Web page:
I learned to can fruit a few weeks ago. I was shown to wipe the rim of the jar for the sake of cleanliness and to allow the lid to seal properly when it’s being pressurized. It’s such a small detail, and not really a necessity, but for some reason, it made sense to me and it felt like a punctuation of completeness. This tiny, ritualistic step stuck with me that day and as I walked to my car that day I started to think about all the little things we all do that make us feel complete. Whether they are necessary or not, big or small, crucial in this moment or not, we still do them for some reason or another. I wondered, do little things like wiping the rim of a glass jar REALLY matter? I mean, WHO cares? They probably make no difference to the naked eye, but for some reason, for me, wiping that rim marks a sense of completion and a presence of quality and love.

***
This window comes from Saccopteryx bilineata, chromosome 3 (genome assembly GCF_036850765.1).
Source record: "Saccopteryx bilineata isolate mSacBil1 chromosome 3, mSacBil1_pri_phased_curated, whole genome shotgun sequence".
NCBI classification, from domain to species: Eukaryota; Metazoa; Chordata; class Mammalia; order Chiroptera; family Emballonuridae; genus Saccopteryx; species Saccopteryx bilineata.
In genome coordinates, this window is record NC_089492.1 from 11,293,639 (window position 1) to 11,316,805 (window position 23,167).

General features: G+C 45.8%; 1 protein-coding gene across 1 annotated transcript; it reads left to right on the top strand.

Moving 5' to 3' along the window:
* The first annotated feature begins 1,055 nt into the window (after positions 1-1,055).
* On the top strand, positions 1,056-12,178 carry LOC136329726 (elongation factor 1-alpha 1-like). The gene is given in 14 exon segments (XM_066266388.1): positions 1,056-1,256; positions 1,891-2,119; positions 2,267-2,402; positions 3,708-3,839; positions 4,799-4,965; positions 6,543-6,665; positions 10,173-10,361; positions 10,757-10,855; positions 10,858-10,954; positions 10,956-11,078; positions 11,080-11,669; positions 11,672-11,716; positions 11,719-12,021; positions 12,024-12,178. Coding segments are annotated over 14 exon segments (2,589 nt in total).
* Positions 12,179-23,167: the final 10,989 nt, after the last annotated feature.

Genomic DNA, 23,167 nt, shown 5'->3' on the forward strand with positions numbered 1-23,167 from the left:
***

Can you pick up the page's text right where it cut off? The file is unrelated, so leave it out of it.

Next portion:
I began to reel through a list of small things I do on the farm and for each one, I felt a sense of wholehearted engagement. It completes me to whisper sweet nothings to the farm crops, to tickle each fertile fig, pat down the kale leaves to the beat of a pop song, or tousle the tresses of yard long beans. I have no proof that my actions make a difference to the crops, but I feel more whole, more alive, and more like I’ve left my love-print on each sprawling vine when I do these small, ritualistic things.
So, is it needed? Probably not. Do I do it anyway. Yes. Why? Because it fills in gaps where there were dry crevices, it makes me giggle on the inside, and it makes me feel like I’m connected to a larger rhythm of nature. Here are just a few more of the ritualistic sweet nothings I do on the farm.
To the chickens I say “Hi Cookies” and blow them air kisses.
When I transfer tomatoes into four inch pots, I drop soil and turn the pot counter clockwise eight times before I move onto the next.
I do all of these things on the farm. They are part of my ritualistic routine. They may not have real purpose or any real impact on the ROI of the farm, but they make me feel complete, intentional and whole hearted. I figure, if nothing else than my own quirky relationship to the farm, these could be the signs of a tender, loving existence.